I can do that.

  6. Cue innumerable awkward moments in tiny, independent movie theaters full of lesbians trying to pretend they’re not watching porn.

    • that’s totally how I thought The Handmaiden was going to be when I saw it with my gf at the time but just when it would start to get sexy it would take a far right turn into odd and hilarious

      • Weirdly enough I had a similar experience with “Room in Rome”, just that I didn’t see it with my girlfriend, but a friend.
        A friend I was visiting and staying with at the time.

        Also, I have an uncanny knack of waltzing into these things with random friends and it’s just…no. I almost dragged my straight Catholic co worker into “Duke of Burgundy” the other day.

      • Ha “odd and hilarious” are not the terms I would use to describe this movie. Am I the only queer woman who saw this and was not disturbed by the child abuse and weird sex stuff? I actually got up and walked out halfway through.

        • It was based on a Sarah Waters novel, Fingersmith, that I liked a lot (which did have a lot of abuse in it) so I was prepared for that aspect.

          Def not referring to the abuse as hilarious, but specifically to the sex between Sook-Hee and Hideko.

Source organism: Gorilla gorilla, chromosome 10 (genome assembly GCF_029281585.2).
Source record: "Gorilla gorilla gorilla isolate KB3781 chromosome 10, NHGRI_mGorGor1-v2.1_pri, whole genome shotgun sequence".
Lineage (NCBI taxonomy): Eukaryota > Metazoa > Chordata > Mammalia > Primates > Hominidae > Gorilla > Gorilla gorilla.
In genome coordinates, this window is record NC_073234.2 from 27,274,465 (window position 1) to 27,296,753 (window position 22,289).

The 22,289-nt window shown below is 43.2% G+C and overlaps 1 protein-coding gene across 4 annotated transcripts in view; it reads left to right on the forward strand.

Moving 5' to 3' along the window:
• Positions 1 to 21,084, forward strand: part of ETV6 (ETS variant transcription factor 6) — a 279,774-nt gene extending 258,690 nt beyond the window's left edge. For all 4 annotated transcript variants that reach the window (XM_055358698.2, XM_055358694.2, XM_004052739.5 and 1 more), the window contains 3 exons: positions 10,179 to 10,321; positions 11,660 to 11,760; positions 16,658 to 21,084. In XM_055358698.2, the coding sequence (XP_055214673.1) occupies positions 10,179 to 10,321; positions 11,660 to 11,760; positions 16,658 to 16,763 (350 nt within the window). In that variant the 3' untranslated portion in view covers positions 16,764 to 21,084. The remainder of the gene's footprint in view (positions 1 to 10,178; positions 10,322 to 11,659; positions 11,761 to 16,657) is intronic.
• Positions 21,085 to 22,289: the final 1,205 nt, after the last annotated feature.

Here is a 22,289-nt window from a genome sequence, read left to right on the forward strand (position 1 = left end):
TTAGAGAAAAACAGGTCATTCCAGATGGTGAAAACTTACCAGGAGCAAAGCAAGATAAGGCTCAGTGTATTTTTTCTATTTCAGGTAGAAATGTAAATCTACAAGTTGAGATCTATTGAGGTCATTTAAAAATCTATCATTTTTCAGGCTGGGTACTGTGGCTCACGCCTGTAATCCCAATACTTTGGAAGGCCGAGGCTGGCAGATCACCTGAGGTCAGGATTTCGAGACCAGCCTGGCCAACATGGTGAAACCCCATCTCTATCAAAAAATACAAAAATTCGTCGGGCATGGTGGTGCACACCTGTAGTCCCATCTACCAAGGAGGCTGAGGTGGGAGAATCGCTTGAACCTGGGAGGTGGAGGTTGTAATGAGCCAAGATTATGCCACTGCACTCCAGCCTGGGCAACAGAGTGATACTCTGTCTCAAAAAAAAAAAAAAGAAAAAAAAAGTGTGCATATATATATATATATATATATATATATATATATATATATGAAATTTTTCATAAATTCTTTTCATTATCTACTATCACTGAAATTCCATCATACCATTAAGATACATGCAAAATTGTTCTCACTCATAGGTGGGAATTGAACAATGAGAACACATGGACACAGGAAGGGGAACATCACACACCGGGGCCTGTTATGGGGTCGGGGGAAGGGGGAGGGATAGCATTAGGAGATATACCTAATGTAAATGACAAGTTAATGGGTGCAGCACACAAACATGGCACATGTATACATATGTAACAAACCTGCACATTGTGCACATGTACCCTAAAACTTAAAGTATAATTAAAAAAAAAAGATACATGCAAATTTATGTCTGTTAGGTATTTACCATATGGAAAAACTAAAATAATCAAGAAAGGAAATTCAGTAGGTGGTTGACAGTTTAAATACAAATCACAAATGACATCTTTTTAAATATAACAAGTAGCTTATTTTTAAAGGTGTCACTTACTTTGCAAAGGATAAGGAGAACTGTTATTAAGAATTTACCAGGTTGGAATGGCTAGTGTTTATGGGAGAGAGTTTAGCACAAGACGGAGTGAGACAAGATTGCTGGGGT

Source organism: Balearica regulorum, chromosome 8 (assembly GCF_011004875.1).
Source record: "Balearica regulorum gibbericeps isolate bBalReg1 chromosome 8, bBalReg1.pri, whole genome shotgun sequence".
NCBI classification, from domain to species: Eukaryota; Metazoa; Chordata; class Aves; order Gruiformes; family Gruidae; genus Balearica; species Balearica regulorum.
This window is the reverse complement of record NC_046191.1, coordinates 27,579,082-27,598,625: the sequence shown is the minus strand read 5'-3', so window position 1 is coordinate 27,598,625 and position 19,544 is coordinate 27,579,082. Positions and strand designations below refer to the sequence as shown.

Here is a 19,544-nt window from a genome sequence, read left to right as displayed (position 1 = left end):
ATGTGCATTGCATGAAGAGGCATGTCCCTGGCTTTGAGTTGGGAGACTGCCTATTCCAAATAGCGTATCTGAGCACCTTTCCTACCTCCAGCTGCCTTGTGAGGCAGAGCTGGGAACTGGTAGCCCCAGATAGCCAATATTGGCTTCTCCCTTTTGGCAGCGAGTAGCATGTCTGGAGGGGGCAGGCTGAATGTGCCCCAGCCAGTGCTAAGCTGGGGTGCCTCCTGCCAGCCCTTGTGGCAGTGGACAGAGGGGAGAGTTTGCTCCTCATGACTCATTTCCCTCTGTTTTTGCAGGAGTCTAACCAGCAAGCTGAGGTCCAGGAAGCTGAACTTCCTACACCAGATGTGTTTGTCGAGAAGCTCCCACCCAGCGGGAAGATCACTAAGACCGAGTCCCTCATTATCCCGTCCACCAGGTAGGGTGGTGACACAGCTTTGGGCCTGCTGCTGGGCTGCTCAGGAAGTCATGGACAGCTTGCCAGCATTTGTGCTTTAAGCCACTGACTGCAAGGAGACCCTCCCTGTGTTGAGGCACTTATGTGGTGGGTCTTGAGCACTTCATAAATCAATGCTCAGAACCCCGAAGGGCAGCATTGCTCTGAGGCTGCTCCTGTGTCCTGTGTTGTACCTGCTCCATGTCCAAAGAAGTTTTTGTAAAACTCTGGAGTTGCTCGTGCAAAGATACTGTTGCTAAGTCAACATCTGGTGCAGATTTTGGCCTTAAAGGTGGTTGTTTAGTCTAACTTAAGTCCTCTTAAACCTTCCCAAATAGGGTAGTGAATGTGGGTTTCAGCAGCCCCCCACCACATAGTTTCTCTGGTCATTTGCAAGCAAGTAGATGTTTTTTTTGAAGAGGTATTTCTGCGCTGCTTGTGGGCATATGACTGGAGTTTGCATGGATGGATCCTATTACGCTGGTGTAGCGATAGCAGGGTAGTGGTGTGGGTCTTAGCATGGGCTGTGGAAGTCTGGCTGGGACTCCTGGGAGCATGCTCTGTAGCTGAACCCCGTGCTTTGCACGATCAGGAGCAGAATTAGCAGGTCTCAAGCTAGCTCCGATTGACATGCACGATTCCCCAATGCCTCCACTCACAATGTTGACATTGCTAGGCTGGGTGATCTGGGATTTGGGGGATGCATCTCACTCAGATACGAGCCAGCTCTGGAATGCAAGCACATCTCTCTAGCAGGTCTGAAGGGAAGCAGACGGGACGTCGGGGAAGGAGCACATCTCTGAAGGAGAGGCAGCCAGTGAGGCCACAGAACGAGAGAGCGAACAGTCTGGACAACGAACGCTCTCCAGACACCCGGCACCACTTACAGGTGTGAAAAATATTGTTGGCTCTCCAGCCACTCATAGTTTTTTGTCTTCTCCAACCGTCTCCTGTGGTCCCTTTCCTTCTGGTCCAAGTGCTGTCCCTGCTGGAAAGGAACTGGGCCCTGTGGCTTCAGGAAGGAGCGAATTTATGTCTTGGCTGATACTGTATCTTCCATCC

7. I’m honestly sure multiple orgasms would not be worth staying in a relationship with Dallas. Get over yourself and read a book.

  8. Maybe I’m shallow, but I’ll sacrifice meaningful dialogue for great lesbian sex in a movie any day. Every day. That’s not to say that I didn’t cringe several times over lines that seemed to belong in a flick of the quality that MST3K commonly targets for hilarious derision, but how great was it to have a lesbian character who could really deliver when the script made you say to yourself, “Aw, shut up & drive!”? For sure, Erika Linder is going to be the fantasy gay fling of many ostensibly straight women who watch this movie, and the poor guys in their lives are going to be under a lot of pressure to “fuck like a girl”!

  9. Here’s to hoping that the Alex Danvers aka supergirl trope of a normal lesbian relationship becomes the norm instead of the Shane trope.

  10. just watched it and you were right, obviously. Can I kindly ask you to do the review of A Date for Mad Mary? pleaaaase (said with puppy eyes) it’s really nice surprise, you’ll see (if not saw already)

  11. Thank you for calling out Shane’s bullshit! I always found her rather dull and thought there was something wrong with me. I’m with whoever said Alex and Maggie in Supergirl should be the new trope young queer women aspire to emulate. Call me crazy, but I’ll take a grown ass woman any day over some pouty woman-child.

  12. As long as we are on this topic, do we think that Kristen Stewart intentionally set out to become a Shane archetype, or was it hiding within her all along?

  13. I’m all for more MOC/androgynous representation onscreen, but agree that I’d prefer to take a pass on the aspects of toxic masculinity that seem to always come with it when it does appear.

    • Literally watched that show for the first time last night! Only watched 2 episodes can’t stand Frankie. Now, Sam on the other hand…